Ultimately, it took more than 30 years for TCP/IP to move through all the phases—single use, localized use, substitution, and transformation—and reshape the economy. Today more than half the world’s most valuable public companies have internet-driven, platform-based business models. The very foundations of our economy have changed. Physical scale and unique intellectual property no longer confer unbeatable advantages; increasingly, the economic leaders are enterprises that act as “keystones,” proactively or

Consider how law firms will have to change to make smart contracts viable. They’ll need to develop new expertise in software and blockchain programming. They’ll probably also have to rethink their hourly payment model and entertain the idea of charging transaction or hosting fees for contracts, to name just two possible approaches. Whatever tack they take, executives must be sure they understand and have tested the business model implications before making any switch.

Clearly, starting small is a good way to develop the know-how to think bigger. But the level of investment should depend on the context of the company and the industry. Financial services companies are already well down the road to blockchain adoption. Manufacturing is not.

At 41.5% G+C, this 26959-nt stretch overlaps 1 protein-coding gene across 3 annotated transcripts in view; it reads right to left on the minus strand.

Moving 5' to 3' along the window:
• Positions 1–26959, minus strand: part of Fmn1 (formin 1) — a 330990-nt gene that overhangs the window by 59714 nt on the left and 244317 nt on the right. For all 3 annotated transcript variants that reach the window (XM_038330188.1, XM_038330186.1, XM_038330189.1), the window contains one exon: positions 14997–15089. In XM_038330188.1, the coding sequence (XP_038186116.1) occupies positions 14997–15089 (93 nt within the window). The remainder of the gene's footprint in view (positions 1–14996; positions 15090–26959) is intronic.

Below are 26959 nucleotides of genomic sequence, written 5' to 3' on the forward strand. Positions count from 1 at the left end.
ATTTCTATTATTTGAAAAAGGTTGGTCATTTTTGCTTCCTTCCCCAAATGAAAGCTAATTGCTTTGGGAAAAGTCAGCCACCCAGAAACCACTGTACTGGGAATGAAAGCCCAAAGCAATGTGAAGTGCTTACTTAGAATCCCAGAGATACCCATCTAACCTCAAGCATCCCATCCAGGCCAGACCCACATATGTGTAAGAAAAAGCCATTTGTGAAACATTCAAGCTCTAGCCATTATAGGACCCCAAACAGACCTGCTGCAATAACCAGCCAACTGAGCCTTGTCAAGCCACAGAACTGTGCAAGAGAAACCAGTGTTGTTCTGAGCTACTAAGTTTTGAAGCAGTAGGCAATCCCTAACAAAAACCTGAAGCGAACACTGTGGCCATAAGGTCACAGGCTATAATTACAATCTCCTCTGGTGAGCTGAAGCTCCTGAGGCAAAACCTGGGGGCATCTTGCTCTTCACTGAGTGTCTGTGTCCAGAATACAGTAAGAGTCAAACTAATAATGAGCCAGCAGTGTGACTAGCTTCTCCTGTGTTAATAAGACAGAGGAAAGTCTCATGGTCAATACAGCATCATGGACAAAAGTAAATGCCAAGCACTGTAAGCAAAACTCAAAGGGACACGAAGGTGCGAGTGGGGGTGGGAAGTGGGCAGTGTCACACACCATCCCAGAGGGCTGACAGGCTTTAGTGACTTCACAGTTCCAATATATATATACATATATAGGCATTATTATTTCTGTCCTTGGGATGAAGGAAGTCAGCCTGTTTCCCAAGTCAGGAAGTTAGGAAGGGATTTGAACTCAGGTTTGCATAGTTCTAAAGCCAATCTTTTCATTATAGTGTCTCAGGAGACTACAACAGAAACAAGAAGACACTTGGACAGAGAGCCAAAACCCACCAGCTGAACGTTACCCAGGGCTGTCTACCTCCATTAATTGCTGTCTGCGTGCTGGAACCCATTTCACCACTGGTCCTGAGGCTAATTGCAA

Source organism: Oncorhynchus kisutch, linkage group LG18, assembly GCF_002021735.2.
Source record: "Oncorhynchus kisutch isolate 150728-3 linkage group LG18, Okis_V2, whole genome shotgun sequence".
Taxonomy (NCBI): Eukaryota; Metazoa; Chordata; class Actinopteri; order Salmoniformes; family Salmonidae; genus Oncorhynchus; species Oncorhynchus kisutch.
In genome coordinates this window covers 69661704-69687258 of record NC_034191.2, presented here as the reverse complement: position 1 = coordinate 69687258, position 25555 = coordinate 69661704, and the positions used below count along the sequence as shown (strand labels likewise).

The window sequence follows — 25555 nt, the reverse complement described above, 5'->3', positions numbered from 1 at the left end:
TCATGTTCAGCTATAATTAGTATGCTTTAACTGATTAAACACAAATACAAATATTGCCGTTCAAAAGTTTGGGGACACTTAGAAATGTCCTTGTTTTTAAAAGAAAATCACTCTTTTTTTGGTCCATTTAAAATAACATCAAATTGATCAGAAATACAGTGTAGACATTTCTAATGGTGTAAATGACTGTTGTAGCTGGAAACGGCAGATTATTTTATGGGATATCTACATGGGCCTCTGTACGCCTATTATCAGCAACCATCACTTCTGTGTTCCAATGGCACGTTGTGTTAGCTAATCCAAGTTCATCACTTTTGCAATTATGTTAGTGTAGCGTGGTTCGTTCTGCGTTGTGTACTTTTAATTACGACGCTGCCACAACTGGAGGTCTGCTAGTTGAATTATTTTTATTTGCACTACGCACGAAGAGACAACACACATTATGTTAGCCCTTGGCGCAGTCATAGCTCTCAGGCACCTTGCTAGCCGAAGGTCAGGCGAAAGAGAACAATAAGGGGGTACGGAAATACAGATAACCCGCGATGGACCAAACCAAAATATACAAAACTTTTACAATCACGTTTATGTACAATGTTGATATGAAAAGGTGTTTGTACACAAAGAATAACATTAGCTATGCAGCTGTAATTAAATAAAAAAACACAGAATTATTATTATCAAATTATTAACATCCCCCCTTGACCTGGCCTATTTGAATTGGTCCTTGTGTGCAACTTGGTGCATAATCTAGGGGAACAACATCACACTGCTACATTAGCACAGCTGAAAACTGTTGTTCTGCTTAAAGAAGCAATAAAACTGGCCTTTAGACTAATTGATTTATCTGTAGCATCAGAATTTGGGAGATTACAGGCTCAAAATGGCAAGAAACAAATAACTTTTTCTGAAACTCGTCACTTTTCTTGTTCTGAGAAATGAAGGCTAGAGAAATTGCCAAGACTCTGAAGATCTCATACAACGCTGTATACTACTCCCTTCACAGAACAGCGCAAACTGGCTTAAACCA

No matter what the context, there’s a strong possibility that blockchain will affect your business. The very big question is when.

Source: The Truth About Blockchain

Ultimately, it took more than 30 years for TCP/IP to move through all the phases—single use, localized use, substitution, and transformation—and reshape the economy. Today more than half the world’s most valuable public companies have internet-driven, platform-based business models. The very foundations of our economy have changed. Physical scale and unique intellectual property no longer confer unbeatable advantages; increasingly, the economic leaders are enterprises that act as “keystones,” proactively or

Consider how law firms will have to change to make smart contracts viable. They’ll need to develop new expertise in software and blockchain programming. They’ll probably also have to rethink their hourly payment model and entertain the idea of charging transaction or hosting fees for contracts, to name just two possible approaches. Whatever tack they take, executives must be sure they understand and have tested the business model implications before making any switch.

Clearly, starting small is a good way to develop the know-how to think bigger. But the level of investment should depend on the context of the company and the industry. Financial services companies are already well down the road to blockchain adoption. Manufacturing is not.

No matter what the context, there’s a strong possibility that blockchain will affect your business. The very big question is when.

Source: The Truth About Blockchain